Gophers trying to find defensive identity again

by Zach Eisendrath

A few short days after surrendering a season-high 91 points to Iowa, Minnesota men’s basketball is trying to recapture its defensive identity.

The Gophers don’t have much time to rediscover their defensive mentality, however, as a tilt with Michigan in Ann Arbor awaits them Saturday. Tip-off is slated for 7 p.m. at Crisler Arena.

After Wednesday’s 91-78 loss to the Hawkeyes, Minnesota interim coach Jim Molinari was as disgruntled as ever, calling out most of his players for a lack of effort and toughness defensively.

“I don’t think I’ve ever seen him as disappointed as I saw him (Wednesday),” junior center Spencer Tollackson said.

Molinari was so frustrated with his team that when Tollackson -making his first appearance since breaking his hand four weeks ago – fell hard to the ground in the first half, Molinari didn’t even notice.

“By that time, I think I was so frustrated defensively that I really didn’t know what happened at the offensive end,” Molinari said.

The only player “on the other end” Molinari was pleased with was sophomore swingman Brandon Smith. Molinari said Smith was the only one who made things difficult for Hawkeyes senior guard Adam Haluska, who scored a game-high 34 points.

“He’s changed us with his aggressiveness,” Molinari said of Smith. “I thought he was the one guy that made (Iowa) feel uncomfortable when they were on offense. I don’t think anyone else on our team did that.”

Smith’s contributions weren’t limited to just defense though. The 6-foot-6 205-pounder scored 10 points on 5-of-5 shooting in 21 minutes of work.

Because of Smith’s effort on both ends of the floor, Molinari said he will start Smith on Saturday, his first start since Dec. 9.

One reason Smith is starting to see more playing time is because of his drastic change in attitude, according to Molinari.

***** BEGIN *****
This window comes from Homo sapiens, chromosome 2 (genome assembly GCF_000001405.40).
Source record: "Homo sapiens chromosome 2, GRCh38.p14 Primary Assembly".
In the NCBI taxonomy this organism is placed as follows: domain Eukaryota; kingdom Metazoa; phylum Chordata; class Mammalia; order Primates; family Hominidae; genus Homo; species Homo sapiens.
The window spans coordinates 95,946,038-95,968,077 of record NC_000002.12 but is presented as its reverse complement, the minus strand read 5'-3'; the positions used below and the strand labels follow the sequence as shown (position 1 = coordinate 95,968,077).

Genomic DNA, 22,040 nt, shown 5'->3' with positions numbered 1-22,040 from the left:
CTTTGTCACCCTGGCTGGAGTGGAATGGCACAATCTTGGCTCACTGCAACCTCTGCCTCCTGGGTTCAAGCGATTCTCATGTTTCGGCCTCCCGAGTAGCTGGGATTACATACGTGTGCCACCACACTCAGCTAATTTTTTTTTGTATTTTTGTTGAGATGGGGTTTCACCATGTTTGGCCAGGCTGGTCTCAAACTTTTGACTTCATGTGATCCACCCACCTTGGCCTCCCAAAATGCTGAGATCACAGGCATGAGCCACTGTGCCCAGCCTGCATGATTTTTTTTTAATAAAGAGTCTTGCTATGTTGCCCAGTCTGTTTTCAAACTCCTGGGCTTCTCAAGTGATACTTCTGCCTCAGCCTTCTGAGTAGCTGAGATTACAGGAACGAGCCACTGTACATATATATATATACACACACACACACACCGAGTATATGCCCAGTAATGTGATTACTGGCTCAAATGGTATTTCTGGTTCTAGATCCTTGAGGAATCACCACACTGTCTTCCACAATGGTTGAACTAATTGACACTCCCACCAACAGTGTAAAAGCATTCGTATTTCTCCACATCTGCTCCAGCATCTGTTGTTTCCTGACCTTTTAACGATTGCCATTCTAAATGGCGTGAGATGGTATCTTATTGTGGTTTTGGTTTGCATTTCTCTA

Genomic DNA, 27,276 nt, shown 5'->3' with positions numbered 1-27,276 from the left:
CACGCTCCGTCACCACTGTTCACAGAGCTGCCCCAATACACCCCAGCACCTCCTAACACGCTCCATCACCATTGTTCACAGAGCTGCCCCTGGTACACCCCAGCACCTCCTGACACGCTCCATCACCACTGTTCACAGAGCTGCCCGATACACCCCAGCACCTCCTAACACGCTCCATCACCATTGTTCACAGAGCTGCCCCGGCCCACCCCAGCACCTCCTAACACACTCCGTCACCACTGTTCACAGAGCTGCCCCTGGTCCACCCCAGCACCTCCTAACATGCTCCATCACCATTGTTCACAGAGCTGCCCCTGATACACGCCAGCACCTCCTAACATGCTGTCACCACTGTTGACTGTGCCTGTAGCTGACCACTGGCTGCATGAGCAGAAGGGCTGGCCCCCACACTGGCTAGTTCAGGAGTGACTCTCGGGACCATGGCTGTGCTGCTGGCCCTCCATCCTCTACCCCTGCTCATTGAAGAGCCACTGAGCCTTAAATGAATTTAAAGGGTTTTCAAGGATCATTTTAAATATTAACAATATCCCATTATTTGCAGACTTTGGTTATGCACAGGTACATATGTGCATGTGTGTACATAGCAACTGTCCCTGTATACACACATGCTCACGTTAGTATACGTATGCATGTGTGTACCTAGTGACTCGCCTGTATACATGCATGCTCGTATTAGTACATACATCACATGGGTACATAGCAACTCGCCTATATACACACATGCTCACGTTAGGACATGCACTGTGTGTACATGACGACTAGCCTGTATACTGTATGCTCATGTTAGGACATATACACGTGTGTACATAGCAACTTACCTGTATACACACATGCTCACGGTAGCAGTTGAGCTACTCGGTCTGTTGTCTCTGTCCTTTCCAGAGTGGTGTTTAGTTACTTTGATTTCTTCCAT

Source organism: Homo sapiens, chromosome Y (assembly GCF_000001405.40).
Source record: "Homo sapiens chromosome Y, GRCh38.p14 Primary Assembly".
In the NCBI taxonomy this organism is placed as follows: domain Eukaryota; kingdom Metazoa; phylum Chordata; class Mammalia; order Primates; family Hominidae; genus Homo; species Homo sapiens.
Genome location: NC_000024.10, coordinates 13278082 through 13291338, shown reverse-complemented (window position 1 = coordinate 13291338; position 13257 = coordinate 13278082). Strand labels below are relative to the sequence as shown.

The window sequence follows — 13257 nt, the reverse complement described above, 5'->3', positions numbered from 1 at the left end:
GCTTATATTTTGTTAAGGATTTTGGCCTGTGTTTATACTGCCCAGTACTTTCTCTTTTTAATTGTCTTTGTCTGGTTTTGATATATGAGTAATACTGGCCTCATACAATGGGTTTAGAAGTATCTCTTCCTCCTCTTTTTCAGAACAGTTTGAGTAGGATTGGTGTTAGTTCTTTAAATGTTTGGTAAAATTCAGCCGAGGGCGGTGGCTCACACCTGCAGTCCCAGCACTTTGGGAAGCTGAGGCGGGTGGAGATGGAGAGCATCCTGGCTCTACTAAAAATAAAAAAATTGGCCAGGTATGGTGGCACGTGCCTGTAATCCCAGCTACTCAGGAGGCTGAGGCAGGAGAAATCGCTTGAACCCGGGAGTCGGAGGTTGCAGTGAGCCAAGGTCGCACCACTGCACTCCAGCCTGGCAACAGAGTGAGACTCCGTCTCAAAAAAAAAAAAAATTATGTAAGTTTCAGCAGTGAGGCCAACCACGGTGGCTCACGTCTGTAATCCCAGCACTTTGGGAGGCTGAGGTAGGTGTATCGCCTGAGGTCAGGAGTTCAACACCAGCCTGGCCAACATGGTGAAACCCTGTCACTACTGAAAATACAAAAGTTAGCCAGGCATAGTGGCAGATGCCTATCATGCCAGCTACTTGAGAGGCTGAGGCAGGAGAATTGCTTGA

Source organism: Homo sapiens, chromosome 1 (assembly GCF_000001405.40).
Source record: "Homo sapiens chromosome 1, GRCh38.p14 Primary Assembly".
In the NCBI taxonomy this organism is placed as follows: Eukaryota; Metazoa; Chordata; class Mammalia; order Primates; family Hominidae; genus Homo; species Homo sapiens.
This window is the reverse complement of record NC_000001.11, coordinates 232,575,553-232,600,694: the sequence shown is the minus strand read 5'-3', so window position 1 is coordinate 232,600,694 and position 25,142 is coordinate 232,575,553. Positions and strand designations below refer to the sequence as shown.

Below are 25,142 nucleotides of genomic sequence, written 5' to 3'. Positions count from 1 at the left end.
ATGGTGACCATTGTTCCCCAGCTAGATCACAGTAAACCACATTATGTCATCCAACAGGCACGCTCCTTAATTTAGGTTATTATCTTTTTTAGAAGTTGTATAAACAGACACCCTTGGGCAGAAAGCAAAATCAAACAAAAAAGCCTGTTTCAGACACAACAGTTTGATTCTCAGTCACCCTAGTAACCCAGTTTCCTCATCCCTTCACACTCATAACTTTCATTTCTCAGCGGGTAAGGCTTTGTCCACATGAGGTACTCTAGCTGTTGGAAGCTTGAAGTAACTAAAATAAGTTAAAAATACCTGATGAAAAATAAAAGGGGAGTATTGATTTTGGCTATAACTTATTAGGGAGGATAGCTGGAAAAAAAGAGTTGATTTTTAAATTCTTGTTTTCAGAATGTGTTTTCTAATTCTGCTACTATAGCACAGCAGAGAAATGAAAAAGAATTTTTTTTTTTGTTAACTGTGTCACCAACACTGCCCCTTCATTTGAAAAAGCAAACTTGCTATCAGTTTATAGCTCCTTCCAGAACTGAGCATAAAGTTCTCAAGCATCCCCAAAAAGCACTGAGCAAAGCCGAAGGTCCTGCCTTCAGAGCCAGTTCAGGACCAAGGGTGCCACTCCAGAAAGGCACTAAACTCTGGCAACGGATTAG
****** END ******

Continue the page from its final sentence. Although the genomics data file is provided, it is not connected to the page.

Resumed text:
After being suspended in late December for violating team rules, Smith sat out four straight games and lost his spot in the rotation. And before Wednesday, Smith only played a combined 19 minutes in Minnesota’s previous three games.

But even while suspended, Smith continued to support his teammates from the sidelines, giving and taking advice from them on a daily basis and working hard in practice.

“My main goal was just to keep a positive attitude and keep going to finish out the Big Ten (season) strong,” Smith said.

But it will take more than the re-emergence of Smith for the Gophers (9-15 overall, 3-7 Big Ten) to finish off the conference season with success.

Minnesota, which is 1-6 on the road this year, first will need to learn how to win away from Williams Arena, something that won’t be easy to do against the Wolverines.

Michigan (16-8, 4-5) is still well in the mix for an NCAA Tournament birth and has protected its home court well thus far, going 14-2.

And while the Wolverines have lost their last four games, their record is deceiving because three of those losses came against top-25 teams, and the other came against the red-hot Hawkeyes.

Because Michigan has plenty left to play for, Molinari said he expects the Wolverines to be on top of their game.

“When you go on the road in the Big Ten, it’s always concerning,” he said. “We just need to make sure Michigan knows it’s a fight, and that’s what we have to establish early in the game.”